THE CONFESSIONS OF DORIAN GRAY SERIES FIVE

PrintE-mail Written by J. R. Southall

Four years on from This World Our Hell, Scott Handcock’s reimagining of Oscar Wilde’s infamous antihero finally bows out in this fifth series of Confessions, albeit this time with a twist. Rather than eight half-hour plays narrated by Mr Gray himself, here Dorian takes a back seat for four double-length instalments, three of which are told from the perspective of characters that have been an important part of his journey. It’s an interesting development that lets us see him through the eyes of his friends and associates – and by extension, allows us to come to terms with our own understanding of and partiality for the character – and one which reaps emotional dividends. Series Five is a much more affecting journey than we would probably have been given to expect.

One Must Not Look At Mirrors is an occasionally shocking, rather metatextual tale in which Gray’s biographer, Oscar Wilde, becomes fascinated by the work of Jack the Ripper. Guy Adams’ episode slowly draws the listener into a story of obsession and depravity, the would-be author’s unwitting and unwilling sacrifices reflecting Gray’s readiness to forfeit normality for a bigger adventure. It is a surprisingly disturbing opening to the set and one which places Gray’s lack of consideration out in the open. Roy Gill’s Angel of War pre-unites Gray with James Anderson in 1915, in what is ostensibly a 'mission' narrative with a potentially supernatural twist. But that’s just the setting for an encounter of a different kind, one that humanises the monster that is Dorian in contrast to the Great War that rages in the background. Each of these two episodes ends on a purposefully incomplete note, the ambiguity in the resolution to the plot reflecting in the character study of a man who can live forever.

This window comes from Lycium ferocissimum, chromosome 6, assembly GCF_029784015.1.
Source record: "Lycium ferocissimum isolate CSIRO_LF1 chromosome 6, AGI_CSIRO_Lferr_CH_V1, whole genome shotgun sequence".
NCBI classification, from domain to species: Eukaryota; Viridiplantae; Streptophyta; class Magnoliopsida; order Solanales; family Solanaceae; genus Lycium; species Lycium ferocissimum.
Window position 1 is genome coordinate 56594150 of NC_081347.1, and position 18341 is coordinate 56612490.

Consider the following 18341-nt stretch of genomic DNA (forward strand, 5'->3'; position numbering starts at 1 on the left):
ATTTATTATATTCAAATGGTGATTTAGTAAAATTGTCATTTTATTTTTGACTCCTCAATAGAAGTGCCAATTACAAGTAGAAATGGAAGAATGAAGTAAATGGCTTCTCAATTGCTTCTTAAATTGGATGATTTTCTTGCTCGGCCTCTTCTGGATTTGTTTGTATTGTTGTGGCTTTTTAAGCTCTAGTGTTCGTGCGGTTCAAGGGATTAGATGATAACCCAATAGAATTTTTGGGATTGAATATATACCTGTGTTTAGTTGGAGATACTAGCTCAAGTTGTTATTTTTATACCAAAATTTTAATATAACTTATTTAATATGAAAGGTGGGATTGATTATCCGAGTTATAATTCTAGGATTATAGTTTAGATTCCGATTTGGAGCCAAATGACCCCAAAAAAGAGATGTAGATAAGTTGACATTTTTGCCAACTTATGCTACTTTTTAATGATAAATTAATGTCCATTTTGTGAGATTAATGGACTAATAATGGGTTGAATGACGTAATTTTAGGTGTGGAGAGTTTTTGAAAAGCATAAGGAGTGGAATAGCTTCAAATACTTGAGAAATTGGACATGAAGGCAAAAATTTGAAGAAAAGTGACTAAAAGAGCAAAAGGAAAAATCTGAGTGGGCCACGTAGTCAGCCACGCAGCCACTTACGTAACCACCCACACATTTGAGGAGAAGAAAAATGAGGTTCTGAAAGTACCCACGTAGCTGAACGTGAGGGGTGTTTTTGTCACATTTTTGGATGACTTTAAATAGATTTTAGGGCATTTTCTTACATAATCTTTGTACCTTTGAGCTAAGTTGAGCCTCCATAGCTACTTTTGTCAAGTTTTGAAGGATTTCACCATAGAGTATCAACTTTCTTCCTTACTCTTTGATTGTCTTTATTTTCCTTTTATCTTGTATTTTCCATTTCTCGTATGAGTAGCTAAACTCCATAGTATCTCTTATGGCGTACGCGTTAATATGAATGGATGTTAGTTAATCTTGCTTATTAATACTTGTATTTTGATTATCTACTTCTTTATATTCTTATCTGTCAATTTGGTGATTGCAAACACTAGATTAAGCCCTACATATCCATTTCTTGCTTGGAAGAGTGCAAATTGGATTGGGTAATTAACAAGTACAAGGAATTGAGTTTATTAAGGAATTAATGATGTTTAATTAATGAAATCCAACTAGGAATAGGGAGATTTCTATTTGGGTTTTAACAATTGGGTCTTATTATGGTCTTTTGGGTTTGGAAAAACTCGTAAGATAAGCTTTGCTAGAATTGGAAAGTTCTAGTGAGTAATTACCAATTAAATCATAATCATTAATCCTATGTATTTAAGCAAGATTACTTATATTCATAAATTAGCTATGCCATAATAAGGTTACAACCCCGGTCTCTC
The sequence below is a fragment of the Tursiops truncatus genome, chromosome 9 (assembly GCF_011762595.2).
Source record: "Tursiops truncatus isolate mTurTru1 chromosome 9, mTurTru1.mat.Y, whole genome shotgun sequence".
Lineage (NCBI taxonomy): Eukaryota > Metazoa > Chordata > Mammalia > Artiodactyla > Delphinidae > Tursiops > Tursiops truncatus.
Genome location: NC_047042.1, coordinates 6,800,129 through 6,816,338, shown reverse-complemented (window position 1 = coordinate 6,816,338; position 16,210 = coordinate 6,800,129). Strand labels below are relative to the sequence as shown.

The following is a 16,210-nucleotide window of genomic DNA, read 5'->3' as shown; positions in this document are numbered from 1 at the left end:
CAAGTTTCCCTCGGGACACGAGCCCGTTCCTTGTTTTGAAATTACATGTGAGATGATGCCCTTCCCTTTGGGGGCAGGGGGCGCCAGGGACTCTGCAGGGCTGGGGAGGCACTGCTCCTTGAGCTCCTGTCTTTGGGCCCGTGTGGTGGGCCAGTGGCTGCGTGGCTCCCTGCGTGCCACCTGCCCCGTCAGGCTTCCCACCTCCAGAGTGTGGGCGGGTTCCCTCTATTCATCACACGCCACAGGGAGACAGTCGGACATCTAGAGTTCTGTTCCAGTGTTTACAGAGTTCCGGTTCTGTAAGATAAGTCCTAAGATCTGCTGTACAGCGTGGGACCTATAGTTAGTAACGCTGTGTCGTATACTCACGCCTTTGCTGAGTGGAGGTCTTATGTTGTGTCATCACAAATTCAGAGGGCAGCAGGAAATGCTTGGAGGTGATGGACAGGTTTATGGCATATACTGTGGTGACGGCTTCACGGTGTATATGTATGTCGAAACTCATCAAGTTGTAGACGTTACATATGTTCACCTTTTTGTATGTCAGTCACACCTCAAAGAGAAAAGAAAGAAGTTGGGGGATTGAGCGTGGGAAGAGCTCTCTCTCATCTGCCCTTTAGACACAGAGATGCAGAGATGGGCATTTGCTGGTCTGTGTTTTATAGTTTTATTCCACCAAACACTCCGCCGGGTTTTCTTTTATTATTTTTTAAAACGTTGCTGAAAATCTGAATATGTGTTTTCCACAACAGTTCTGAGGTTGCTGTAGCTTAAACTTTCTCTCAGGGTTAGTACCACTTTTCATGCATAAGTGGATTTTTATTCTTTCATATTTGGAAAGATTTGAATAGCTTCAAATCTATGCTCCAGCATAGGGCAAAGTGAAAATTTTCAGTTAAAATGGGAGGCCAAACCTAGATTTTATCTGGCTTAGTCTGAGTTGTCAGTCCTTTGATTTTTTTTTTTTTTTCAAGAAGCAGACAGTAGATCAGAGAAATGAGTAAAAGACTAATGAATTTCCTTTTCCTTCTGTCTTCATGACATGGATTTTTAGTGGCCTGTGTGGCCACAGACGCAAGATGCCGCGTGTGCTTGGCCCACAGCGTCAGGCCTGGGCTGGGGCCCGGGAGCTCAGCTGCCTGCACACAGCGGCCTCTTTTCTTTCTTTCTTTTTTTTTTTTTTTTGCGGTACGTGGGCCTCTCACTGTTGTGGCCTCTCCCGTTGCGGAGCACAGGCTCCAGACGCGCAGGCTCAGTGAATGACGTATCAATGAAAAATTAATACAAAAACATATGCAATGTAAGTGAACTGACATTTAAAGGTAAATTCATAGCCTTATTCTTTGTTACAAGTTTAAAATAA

Dorothy Parker returns for The Valley of Nightmares by David Llewellyn, a Hollywood set story of devil worshipping and a fast-talking 1940s detective story, Dashiell Hammett meets Dennis Wheatley. This third episode injects an element of fun into the set, albeit not at the expense of illuminating more of Dorian’s character. Lastly, Scott Handcock’s Ever After wraps things bang up to the present, a very final chapter in the eponymous libertine’s story and one that plays tricks with his entire history. The closing sequence is as chilling and enigmatic as the moments leading up to it are agonising and traumatic.

The four episodes are discrete entries taking place throughout Dorian’s life, rather than consecutive and contemporary parts of a bigger story, with the result that rather than creating a longer but perhaps less significant narrative event, instead Series Five paints a picture of Dorian’s entire existence through the people and activities he finds diverting. While the accents and characterisation might occasionally be surprising, the acting is exemplary and the four stories add up to a thoroughgoing and consummate portrait of a tragic character, one whose promise is squandered for the sake of entertainment, paradoxically living up to his creator’s premise while becoming a guilty pleasure in his own right. As Dorian himself might have had it, the very definition of jolie laide.

Extras: Behind the scenes interview, out-takes, music score

THE CONFESSIONS OF DORIAN GRAY SERIES FIVE / DIRECTOR: SCOTT HANDCOCK / WRITER: GUY ADAMS, ROY GILL, DAVID LLEWELLYN, SCOTT HANDCOCK / STARRING: ALEXANDER VLAHOS, STEFFAN RHODRI, DANIEL BROCKLEBANK, SARAH DOUGLAS, DAVID BLACKWELL, TRACEY CHILDS, JO JOYNER, BERNARD HOLLEY / PUBLISHER: BIG FINISH / RELEASE DATE: OUT NOW (FROM BIG FINISH), NOVEMBER  30TH (GENERAL SALE)

 


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